Marie-Claire Maroun

St. John's Medical Center, Jackson, Wyoming, United States

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Publications (1)1.18 Total impact

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    ABSTRACT: There is increasing frequency and severity of disease due to Clostridium difficile infection (CDI). In addition, failure of initial antibiotic therapy is increasing. Angiotensin-converting enzyme inhibitors (ACEI) and angiotensin-receptor blockers (ARBs) may have local and systemic anti-inflammatory properties to reduce severity of disease in CDI. We performed a retrospective study of 306 patients with CDI over 23 months at a single center in Detroit, Michigan. Patient outcomes (death, death due to CDAD and relapse rates) were compared based on the use of ACEI or ARB during an episode of CDI. A total of 116 (37.9%) patients received an ACEI/ARB and 190 (62.1%) did not. The groups were similar except ACEI/ARB patients were older (71.9 vs. 64.3, P<0.0005) and had a higher frequency of congestive heart failure (50.9% vs. 30.2%, P<0.0005) and chronic obstructive pulmonary diseases (44.8% vs. 30.2%, P<0.010). ACEI/ARB patients had lower overall mortality rates (9.5% vs. 23.3%, P<0.002) as well as mortality due to CDI (2.6% vs. 8.6%, P<0.036). The rate of CDI relapse was not significantly different between the groups (5.2% in ACEI/ARB vs. 10.0%, P=0.135). Logistic regression analysis demonstrated that ACEI/ARB use was associated with lower overall mortality rate (OR 0.26; 95% CI, 0.12-0.55) and mortality due to CDI (OR 0.29; 95% CI, 0.08-1.02). Our findings suggest that ACEI/ARBs may have a role as an adjuvant therapy to antibiotics in patients with CDI. Prospective studies are needed to confirm these results.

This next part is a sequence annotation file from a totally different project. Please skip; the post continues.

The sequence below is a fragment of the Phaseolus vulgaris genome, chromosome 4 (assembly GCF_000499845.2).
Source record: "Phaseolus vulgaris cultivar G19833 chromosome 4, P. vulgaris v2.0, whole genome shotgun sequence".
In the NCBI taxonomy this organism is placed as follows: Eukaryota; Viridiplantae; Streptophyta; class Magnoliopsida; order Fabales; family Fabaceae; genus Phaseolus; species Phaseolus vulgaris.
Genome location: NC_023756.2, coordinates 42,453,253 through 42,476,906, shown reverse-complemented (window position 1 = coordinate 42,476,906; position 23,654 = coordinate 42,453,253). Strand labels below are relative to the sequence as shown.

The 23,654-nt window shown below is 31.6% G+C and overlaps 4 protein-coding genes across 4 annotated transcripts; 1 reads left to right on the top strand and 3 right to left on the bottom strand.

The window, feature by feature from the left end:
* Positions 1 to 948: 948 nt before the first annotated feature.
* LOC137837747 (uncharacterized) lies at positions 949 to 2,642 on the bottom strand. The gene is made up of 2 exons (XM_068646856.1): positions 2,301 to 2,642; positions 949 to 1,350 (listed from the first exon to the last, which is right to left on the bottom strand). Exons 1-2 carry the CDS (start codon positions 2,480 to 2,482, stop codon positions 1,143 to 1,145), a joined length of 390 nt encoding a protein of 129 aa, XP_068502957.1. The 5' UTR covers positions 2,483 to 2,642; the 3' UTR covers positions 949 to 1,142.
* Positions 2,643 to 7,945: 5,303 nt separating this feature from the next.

Medical Hypotheses 03/2011; 76(6):813-5. · 1.18 Impact Factor

Publication Stats

2 Citations
1.18 Total Impact Points

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  • 2011
    • St. John's Medical Center
      Jackson, Wyoming, United States